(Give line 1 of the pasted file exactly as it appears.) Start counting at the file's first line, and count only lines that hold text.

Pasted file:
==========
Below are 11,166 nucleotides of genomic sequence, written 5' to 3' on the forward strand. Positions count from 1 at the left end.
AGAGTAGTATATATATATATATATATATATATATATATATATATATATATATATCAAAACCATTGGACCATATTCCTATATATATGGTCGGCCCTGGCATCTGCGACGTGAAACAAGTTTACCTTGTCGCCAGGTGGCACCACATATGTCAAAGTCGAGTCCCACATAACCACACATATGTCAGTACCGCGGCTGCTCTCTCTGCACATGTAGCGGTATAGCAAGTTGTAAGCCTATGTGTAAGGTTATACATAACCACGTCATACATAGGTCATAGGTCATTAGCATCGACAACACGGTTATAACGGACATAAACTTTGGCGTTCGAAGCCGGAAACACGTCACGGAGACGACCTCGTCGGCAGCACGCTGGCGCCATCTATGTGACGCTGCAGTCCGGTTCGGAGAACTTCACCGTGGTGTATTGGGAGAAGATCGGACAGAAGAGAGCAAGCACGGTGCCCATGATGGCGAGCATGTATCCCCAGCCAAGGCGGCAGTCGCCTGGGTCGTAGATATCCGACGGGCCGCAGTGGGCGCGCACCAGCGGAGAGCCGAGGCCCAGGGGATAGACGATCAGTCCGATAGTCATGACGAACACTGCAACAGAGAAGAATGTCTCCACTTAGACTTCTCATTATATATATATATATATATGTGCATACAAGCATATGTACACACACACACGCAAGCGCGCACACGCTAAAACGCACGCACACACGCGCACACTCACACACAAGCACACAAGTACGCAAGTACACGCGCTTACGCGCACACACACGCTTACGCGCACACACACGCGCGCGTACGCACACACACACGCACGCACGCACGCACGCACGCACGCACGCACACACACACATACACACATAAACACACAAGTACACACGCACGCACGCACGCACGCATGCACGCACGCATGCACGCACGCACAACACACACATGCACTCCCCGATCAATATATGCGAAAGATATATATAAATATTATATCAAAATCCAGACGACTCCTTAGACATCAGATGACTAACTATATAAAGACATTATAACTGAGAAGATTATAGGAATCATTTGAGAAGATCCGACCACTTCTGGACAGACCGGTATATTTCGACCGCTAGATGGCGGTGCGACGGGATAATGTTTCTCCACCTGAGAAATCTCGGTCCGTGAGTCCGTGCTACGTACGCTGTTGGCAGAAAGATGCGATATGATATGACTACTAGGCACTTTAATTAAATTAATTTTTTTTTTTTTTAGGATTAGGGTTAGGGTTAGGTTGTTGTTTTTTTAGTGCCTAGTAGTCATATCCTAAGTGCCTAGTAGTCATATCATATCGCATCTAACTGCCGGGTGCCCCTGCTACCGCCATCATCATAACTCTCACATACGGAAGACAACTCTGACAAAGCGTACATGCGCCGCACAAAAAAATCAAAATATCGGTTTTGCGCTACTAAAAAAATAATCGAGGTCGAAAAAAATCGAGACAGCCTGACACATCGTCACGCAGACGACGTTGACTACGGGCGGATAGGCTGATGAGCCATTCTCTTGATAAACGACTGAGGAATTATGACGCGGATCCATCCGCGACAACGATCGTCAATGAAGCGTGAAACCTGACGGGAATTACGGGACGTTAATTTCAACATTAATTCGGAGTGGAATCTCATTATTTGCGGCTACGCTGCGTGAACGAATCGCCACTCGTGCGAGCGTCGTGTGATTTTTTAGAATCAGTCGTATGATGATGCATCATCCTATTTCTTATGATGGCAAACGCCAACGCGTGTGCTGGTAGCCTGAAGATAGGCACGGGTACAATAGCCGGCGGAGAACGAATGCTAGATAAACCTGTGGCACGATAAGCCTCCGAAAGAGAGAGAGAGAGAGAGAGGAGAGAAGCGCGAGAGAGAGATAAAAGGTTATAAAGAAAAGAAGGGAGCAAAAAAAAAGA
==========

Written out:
Below are 11,166 nucleotides of genomic sequence, written 5' to 3' on the forward strand. Positions count from 1 at the left end.